It is tempting to mark the IAS’s twentieth year by telling a story of triumphant achievement. This would be the customary thing for a middle-aged organizational founder (myself) to do in these circumstances, and certainly it would flatter everyone involved. However, this approach to anarchist history has significant costs. Simply lauding our militants and organizations reduces them to caricatures—they become too valiant and virtuous—and it is impossible to put successes in context when we avoid failings as a matter of principle. It can also lead to political withdrawal: energies invested in lionizing the feats or lamenting the wounds of yesteryear are not invested in building a revolution today. This is why I pursue a more critical approach here.

I argue that the IAS’s foundational assumptions about academia and anarchism now require revision but affirm the IAS’s deep creativity on the whole. This sharp departure from the congratulatory approach to the anarchist past runs the risk of raising difficult questions, but allows relevant insights into the IAS and a richer appreciation of its accomplishments.

Academia: Trap or Battleground?

The need to build an alternative to academia was a crucial precept for the IAS. We believed that universities tended to make scholars conservative and conformist, and that a radical alternative—what we called a counter-institution—would foster more oppositional, socially committed scholarship.[3] We never considered linking the IAS to a college or university, even though that is common among specialty institutes and might have yielded significant perks (like free office space, for instance). Our autonomy was integral to our mission. Continue reading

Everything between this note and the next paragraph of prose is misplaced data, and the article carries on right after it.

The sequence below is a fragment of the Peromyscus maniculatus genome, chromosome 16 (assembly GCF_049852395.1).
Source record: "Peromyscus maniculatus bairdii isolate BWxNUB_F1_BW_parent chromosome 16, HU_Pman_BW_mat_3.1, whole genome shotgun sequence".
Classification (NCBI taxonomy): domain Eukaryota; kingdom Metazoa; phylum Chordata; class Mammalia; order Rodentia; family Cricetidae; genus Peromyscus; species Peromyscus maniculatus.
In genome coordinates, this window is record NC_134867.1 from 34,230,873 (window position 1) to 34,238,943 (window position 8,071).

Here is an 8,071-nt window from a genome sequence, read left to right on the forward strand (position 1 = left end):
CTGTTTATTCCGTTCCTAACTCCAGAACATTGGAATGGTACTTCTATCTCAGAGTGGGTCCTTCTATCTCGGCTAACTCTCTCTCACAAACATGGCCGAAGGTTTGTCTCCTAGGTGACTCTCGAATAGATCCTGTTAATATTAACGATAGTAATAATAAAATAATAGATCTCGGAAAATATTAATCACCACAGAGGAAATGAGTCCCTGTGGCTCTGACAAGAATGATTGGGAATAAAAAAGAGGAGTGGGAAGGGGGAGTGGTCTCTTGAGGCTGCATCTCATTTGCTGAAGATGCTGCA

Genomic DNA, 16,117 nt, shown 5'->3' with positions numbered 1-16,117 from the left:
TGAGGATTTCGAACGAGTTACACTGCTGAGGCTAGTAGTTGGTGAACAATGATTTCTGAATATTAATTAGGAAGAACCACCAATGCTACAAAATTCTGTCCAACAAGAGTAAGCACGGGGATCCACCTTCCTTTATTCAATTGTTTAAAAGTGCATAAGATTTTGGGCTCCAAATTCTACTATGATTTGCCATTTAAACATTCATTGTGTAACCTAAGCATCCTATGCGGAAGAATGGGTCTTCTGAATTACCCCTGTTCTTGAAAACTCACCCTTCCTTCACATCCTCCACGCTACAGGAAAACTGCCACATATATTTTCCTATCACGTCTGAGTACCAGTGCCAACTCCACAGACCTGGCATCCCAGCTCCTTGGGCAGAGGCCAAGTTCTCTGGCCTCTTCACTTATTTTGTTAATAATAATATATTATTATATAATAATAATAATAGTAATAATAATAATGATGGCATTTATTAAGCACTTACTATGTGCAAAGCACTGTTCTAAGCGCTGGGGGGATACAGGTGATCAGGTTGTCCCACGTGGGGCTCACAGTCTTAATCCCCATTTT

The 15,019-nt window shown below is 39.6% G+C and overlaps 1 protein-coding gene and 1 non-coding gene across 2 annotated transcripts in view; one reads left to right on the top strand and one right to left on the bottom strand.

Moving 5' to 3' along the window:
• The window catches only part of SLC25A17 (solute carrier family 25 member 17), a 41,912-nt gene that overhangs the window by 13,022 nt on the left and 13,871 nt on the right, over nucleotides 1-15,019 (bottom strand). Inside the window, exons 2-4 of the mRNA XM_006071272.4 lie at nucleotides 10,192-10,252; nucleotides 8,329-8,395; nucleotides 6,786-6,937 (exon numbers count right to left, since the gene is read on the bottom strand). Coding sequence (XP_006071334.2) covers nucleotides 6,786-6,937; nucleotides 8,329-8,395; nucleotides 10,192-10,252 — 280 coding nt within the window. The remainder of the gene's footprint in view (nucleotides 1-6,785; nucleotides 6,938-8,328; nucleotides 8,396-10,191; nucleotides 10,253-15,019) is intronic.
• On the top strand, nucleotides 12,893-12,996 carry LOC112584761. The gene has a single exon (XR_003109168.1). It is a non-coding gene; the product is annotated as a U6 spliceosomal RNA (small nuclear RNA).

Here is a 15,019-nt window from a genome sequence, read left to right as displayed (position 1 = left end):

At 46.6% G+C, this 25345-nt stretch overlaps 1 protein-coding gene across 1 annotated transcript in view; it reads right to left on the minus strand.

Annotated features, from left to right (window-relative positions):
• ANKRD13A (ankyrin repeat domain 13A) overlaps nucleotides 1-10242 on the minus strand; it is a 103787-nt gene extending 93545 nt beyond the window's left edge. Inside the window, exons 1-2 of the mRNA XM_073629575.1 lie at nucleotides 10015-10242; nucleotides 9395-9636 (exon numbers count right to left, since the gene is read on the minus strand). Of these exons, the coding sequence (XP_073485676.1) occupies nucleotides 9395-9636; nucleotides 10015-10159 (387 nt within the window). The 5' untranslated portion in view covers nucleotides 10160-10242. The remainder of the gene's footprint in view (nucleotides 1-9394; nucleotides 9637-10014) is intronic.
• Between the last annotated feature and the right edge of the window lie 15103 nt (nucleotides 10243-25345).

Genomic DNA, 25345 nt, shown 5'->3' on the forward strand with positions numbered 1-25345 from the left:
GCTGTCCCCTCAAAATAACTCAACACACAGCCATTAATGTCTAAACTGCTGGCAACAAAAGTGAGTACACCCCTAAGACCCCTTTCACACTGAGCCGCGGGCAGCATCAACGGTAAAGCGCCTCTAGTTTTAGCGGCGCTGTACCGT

Magonismo: An Overview

 

From The New Formulation: An Anti-authoritarian Review of Books (Volume Two, Number Two — Winter Spring 2004)

 

md9821756961El Magonismo: historia de una pasión libertaria, 1900-1922
(Magonism: History of a Libertarian
Passion, 1900-1922)
By Salvador Hernández Padilla
México, D.F.: Ediciones Era, 1984

 

4fenomenoEl fenómeno magonista en México y en Estados Unidos 1905-1908
(The Magonist Phenomenon in Mexico and
the United States, 1905-1908)
By Ricardo Cuauhtémoc Esparza Valdivia
Zacatecas: Centro de Investigaciones Históricas,
Universidad Autónoma de Zacatecas, 2000

Review by Chuck Morse

Ricardo Flores Magón is one of the most important anarchists in the history of the Americas. The movement he led and inspired shook the Mexican state in the early 20th century and helped lay the foundations for the Mexican revolution of 1910. He was also a participant in radical movements in the United States and a security concern that reached the highest levels of the U.S. government.

The literature on Magón and the Magonists (as his comrades were known) has expanded considerably in recent decades and it is now possible to develop a fuller appreciation of the movement than at any previous time. One can explore the personal dilemmas of Magón and his co-conspirators through various scholarly biographies, read about the Magonists’ impact on specific regions of the United States and Mexico, or study Magonist contributions to Mexican radicalism generally.(1)

Anarchists should welcome this not only because our predecessors are finally receiving the historical recognition that they deserve but also because we now have the resources necessary to undertake a deep confrontation with the Magonist legacy. It is now possible to develop a very clear idea of how the Magonists tried to create an anarchist revolution, the consequences their activity yielded, as well as determine whether there are aspects of their activity that we should emulate today.